Because I grew up deaf with a deaf sister, we did at least have someone else to understand the unique complications and frustrations of growing up in a hearing world. I used to feel like belonging meant being part of a group, something we seek and find externally. And to some extent, maybe it is. In my book of essays, Fragments, belonging is one of the threads I picked at, seeking some elusive answer.

One of my answers was, and still is, that we belong to ourselves. That trying to solve loneliness and alienation with other people's love and acceptance, sometimes misses the point. Sometimes loneliness means we are in dire need of time with and connection to ourselves, and sometimes it means we need human (or non-human!) contact. But we can't find ourselves in, or be completed by, other people. No matter how romantic it was in Jerry Maguire, 'you complete me' doesn't actually translate to real life relationships.

A person is a whole person, a self contained universe of their own. We join other people as witnesses, in love and friendship, in community. We have responsibilities as adults in relation to other people. But the only person who can complete you is yourself. Belonging comes from working on getting to know yourself well enough to understand what fills you up, heals the struggles you have been through, and allows you to be compassionate and accept yourself.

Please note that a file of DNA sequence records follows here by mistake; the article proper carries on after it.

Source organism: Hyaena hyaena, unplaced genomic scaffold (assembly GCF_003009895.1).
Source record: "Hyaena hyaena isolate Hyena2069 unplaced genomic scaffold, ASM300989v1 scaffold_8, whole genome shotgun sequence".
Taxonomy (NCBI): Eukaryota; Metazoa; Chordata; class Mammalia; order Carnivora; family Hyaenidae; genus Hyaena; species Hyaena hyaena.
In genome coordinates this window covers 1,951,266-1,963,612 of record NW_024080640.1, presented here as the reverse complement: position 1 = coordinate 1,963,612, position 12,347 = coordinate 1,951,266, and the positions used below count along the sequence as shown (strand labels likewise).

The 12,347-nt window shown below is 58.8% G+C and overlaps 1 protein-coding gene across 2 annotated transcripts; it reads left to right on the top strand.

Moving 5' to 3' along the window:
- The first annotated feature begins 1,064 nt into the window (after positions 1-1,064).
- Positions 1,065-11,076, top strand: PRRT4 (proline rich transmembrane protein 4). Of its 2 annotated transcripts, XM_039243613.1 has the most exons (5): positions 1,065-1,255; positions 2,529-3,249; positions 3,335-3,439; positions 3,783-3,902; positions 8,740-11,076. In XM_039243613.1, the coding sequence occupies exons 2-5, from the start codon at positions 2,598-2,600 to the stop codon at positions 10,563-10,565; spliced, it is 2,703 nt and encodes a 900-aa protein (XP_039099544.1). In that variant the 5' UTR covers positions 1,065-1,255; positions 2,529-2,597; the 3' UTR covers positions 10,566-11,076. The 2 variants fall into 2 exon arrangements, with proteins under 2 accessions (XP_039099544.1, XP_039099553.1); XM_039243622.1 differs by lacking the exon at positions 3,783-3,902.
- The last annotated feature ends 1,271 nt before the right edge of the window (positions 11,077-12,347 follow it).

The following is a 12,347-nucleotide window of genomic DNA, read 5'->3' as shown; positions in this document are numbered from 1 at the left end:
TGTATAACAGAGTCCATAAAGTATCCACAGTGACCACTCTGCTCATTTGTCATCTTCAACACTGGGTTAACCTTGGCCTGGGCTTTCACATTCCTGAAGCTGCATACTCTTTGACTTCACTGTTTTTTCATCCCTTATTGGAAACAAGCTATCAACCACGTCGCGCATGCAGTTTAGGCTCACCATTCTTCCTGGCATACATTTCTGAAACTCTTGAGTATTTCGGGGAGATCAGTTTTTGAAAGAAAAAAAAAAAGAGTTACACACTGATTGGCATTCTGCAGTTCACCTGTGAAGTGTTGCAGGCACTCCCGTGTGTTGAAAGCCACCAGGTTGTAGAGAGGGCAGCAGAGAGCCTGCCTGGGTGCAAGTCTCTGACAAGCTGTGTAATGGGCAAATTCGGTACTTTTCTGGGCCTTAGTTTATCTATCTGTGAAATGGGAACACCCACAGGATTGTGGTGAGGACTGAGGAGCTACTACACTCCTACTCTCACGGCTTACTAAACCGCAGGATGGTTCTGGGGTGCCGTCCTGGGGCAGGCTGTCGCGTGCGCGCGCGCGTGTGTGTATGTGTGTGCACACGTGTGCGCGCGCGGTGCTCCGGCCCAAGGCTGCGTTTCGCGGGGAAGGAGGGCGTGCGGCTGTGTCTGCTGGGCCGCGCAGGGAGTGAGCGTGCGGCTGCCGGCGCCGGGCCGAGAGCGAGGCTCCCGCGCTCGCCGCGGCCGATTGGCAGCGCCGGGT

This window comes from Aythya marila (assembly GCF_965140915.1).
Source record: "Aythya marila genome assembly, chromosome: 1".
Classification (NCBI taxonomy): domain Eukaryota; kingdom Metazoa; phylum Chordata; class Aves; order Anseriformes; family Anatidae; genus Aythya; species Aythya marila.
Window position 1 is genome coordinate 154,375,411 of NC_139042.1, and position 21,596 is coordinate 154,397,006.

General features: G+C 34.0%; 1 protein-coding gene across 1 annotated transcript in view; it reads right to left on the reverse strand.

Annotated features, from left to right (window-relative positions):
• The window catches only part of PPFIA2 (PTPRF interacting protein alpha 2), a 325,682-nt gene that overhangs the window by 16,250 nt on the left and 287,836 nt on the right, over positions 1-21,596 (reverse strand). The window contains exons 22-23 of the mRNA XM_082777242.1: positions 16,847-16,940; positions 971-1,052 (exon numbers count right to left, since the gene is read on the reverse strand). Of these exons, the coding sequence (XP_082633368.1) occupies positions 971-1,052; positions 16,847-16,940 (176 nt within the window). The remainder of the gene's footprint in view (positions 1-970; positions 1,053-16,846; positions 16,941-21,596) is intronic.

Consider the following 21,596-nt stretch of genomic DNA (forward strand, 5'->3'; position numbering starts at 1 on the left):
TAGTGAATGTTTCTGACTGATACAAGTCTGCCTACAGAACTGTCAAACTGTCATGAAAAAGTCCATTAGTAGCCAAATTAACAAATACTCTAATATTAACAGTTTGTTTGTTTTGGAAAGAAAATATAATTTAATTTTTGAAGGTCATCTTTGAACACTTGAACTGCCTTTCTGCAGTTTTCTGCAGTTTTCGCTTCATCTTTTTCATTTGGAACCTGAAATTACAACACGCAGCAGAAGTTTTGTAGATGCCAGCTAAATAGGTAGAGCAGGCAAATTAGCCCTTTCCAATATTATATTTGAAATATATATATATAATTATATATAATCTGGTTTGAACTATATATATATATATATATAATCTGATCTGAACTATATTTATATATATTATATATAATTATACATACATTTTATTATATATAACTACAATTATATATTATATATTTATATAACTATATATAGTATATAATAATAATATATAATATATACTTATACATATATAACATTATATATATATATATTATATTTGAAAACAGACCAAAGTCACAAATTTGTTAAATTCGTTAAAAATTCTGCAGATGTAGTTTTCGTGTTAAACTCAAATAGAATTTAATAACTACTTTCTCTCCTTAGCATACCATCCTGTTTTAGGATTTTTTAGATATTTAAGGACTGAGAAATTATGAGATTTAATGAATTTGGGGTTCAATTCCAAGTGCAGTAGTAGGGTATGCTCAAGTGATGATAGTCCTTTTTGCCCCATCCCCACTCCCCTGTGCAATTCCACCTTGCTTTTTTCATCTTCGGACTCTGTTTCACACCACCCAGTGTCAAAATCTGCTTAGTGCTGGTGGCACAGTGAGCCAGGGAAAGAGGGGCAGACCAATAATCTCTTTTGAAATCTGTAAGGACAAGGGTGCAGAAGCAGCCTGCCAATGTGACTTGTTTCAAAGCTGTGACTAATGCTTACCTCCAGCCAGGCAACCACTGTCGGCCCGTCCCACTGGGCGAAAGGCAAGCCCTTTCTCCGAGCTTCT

In 'The Gifts of Imperfection', Brené Brown defines true belonging as:

'...the innate human desire to be part of something larger than us. Because this yearning is so primal, we often try to acquire it by fitting in and by seeking approval, which are not only hollow substitutes for belonging, but often barriers to it. Because true belonging only happens when we present our authentic, imperfect selves to the world, our sense of belonging can never be greater than our level of self-acceptance.'

It has taken me a long time to understand this. It's a hard thing, because it means we have to put in the work to understand ourselves better. To work with what we've got, and to not rely on other people to make us happy, at least not in the long-term. Community and friendship is a powerful and necessary thing, to keep us grounded and empathetic, and especially when you are part of a group in society that experiences barriers, discrimination, and isolation.

And in Brené Brown's most recent book, 'Braving the Wilderness', she further explores and updates the concept of belonging and how true belonging is sometimes having the courage to stand alone: